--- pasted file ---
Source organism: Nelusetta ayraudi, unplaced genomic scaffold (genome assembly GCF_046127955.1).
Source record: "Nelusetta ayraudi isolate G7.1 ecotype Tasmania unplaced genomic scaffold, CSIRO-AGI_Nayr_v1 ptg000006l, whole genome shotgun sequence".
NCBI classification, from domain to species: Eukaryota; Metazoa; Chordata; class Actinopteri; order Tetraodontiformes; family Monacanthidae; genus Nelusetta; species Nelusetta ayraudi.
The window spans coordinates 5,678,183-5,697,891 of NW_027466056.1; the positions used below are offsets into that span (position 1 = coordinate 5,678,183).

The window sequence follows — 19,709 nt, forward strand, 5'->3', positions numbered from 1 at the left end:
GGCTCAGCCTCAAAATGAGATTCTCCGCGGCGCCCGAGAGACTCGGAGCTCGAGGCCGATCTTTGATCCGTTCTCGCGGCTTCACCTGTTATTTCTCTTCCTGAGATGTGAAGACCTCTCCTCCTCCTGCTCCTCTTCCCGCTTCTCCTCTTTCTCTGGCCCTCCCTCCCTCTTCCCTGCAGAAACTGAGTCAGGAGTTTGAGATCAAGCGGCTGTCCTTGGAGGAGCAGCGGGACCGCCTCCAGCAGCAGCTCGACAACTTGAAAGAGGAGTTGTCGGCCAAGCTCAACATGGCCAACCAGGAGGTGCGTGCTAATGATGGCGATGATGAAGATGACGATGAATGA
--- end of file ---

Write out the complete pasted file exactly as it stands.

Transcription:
Source organism: Nelusetta ayraudi, unplaced genomic scaffold (genome assembly GCF_046127955.1).
Source record: "Nelusetta ayraudi isolate G7.1 ecotype Tasmania unplaced genomic scaffold, CSIRO-AGI_Nayr_v1 ptg000006l, whole genome shotgun sequence".
NCBI classification, from domain to species: Eukaryota; Metazoa; Chordata; class Actinopteri; order Tetraodontiformes; family Monacanthidae; genus Nelusetta; species Nelusetta ayraudi.
The window spans coordinates 5,678,183-5,697,891 of NW_027466056.1; the positions used below are offsets into that span (position 1 = coordinate 5,678,183).

The window sequence follows — 19,709 nt, forward strand, 5'->3', positions numbered from 1 at the left end:
GGCTCAGCCTCAAAATGAGATTCTCCGCGGCGCCCGAGAGACTCGGAGCTCGAGGCCGATCTTTGATCCGTTCTCGCGGCTTCACCTGTTATTTCTCTTCCTGAGATGTGAAGACCTCTCCTCCTCCTGCTCCTCTTCCCGCTTCTCCTCTTTCTCTGGCCCTCCCTCCCTCTTCCCTGCAGAAACTGAGTCAGGAGTTTGAGATCAAGCGGCTGTCCTTGGAGGAGCAGCGGGACCGCCTCCAGCAGCAGCTCGACAACTTGAAAGAGGAGTTGTCGGCCAAGCTCAACATGGCCAACCAGGAGGTGCGTGCTAATGATGGCGATGATGAAGATGACGATGAATGA